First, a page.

Access to justice in environmental matters

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Other relevant rules on appeals, remedies and access to justice in environmental matters are provided in the following legal regimes:

  • administrative executive process (CPTA);
  • payment of penalty for non-fulfilment of the Public Administration duty to execute administrative courts decisions (CPTA); and
  • administrative appeals against omissions of administrative action (CPTA).

Articles 157 to 179 of the CPTA regulate the administrative executive process, that is the process applicable to contempt of judicial decisions by administrative courts against public bodies. The administrative executive process can also be used to: obtain the execution of unchallengeable administrative acts[1] which the Administration does not duly execute (Article 157 par. 2); obtain the execution of any executive title issued within a legal administrative relation against a public legal person, a ministry or a regional administrative body (Article 157 par. 4).[2] The general principle is that the decisions of administrative courts are mandatory for all public and private entities and outweigh any decisions of administrative authorities. This means that any administrative act in contempt of judicial decision is null, so when the judgment of the court is not followed and respected, the authors of such null act are subject to civil, criminal and disciplinary liability (Article 158 pars. 1 and 2). The civil liability of the authors of the null act involves the public body itself (i.e. the Administration) and the respective responsible officers; the disciplinary liability involves the responsible officers; and the criminal liability (crime of disobedience) involves the public administrative body when such administrative body clearly and unlawfully indicates its intention to not execute the court decision (Article 159). The moment when the court decision becomes effective counts as the start of the period for the Administration to execute such court decisions or, where the court decision has been subject to non-suspensive appeal, such period starts from the time of notification of such appeal to the Administration (Article 160).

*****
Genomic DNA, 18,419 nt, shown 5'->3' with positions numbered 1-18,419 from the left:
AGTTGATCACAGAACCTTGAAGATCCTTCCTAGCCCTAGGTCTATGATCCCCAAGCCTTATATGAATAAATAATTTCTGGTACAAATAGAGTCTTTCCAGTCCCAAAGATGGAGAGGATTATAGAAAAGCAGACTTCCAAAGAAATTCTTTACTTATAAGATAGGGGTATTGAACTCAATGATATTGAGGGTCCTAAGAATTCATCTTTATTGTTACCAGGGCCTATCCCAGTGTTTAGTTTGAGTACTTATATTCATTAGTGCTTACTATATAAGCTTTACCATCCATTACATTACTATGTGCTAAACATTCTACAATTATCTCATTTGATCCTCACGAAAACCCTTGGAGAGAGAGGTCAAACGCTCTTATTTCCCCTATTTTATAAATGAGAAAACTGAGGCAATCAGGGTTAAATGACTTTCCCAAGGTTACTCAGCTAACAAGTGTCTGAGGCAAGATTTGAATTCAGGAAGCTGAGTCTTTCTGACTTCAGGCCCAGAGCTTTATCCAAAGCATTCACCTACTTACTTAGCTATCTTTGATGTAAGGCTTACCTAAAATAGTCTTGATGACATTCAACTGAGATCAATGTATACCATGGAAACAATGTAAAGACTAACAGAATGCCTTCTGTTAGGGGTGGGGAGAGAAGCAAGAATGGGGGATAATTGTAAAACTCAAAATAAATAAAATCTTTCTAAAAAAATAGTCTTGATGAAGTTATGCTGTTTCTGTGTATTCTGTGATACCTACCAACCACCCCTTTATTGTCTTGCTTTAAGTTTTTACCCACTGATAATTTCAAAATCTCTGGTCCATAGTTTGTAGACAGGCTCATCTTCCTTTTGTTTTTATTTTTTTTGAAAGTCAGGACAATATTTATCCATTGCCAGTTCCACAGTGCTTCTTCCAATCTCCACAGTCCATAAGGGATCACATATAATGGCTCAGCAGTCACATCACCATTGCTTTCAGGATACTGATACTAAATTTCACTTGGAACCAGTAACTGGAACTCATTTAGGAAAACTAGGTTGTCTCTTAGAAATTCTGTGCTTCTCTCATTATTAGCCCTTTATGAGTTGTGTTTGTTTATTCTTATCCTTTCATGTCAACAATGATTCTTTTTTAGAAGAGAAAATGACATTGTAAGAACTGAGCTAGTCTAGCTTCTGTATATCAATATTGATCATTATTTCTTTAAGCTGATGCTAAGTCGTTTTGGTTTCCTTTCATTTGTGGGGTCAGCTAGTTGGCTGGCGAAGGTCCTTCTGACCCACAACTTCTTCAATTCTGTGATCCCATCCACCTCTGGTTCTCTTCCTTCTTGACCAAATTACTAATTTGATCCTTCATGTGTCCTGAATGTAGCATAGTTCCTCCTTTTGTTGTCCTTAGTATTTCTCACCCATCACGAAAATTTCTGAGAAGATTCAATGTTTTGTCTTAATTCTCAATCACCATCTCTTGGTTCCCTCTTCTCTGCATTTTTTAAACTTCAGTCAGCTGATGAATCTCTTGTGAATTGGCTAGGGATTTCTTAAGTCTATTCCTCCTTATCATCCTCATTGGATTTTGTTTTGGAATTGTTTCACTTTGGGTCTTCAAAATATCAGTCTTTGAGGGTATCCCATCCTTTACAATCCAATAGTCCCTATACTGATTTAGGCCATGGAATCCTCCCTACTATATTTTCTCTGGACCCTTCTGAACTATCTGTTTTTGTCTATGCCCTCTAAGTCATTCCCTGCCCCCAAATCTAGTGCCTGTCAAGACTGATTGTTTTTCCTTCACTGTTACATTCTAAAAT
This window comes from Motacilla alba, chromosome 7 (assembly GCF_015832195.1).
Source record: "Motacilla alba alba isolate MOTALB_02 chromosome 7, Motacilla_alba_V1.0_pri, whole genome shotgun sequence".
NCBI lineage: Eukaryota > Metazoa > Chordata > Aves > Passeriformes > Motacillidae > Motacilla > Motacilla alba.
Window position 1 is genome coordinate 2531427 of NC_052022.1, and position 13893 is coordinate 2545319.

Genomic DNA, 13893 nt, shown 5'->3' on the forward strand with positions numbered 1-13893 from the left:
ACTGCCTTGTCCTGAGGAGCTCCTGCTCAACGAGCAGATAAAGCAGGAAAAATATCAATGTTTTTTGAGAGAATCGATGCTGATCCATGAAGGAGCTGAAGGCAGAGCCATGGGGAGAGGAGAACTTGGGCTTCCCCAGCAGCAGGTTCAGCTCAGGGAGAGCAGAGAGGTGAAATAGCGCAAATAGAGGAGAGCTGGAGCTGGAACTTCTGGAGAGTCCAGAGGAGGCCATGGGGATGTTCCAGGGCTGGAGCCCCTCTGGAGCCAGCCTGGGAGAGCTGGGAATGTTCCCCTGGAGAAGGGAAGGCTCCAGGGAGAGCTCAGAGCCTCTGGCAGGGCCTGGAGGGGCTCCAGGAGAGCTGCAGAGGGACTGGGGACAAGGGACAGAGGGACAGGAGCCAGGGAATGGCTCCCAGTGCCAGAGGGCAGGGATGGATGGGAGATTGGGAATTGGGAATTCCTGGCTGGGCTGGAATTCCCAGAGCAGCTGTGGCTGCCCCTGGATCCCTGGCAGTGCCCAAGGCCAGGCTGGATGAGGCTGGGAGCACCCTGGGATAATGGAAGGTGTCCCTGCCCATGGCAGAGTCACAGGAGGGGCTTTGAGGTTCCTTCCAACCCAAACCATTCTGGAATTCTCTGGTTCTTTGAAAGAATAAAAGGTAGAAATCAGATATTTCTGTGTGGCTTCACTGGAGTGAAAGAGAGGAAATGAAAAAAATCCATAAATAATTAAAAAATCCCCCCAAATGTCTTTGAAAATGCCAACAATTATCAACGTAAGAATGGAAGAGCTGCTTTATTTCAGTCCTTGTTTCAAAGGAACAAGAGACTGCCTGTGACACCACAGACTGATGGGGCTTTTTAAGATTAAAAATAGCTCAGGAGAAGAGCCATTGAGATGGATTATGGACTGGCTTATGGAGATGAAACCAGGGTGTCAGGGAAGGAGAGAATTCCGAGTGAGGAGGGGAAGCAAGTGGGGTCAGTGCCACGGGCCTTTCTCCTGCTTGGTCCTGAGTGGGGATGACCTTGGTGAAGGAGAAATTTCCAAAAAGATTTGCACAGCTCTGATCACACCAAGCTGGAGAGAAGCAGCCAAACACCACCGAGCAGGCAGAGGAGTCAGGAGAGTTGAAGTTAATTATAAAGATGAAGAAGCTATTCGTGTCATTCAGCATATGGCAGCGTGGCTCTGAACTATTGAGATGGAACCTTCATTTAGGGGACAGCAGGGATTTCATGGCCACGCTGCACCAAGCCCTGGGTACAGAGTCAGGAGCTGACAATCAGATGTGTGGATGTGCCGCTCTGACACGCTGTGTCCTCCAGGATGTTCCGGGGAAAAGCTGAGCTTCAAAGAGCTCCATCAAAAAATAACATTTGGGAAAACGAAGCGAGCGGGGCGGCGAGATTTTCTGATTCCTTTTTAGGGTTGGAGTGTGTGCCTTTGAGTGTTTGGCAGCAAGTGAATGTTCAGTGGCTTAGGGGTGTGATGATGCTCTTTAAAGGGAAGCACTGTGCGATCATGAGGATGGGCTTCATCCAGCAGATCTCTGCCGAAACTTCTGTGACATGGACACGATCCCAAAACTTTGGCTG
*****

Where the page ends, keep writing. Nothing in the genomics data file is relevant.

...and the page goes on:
There is a mechanism called extension of the effects of the court decision in administrative procedures[3]. The effects of a court decision that has annulled or declared null a certain unfavourable administrative act, or that has recognised the existence of a certain favourable legal situation, can be extended to other persons who were not involved as parties in the respective judicial administrative process, if such persons are addressees of an administrative act with similar content or are placed in the same legal situation. This extension is valid only when there are several perfectly similar cases and is subject to the two following conditions: at least five judicial decisions from superior courts with the same meaning and not more than five with opposite meanings. For the purposes of the extension, the interested party shall send a request, within 1 year from the time when the court decision became effective, to the public administrative body that was the defendant in the process at stake (Article 161 of the CPTA). For example, in a process where land with forest resources that was expropriated is at stake, the co-owners of the land invoke the right to extend the effects of the court decision that has decided on the expropriation process[4].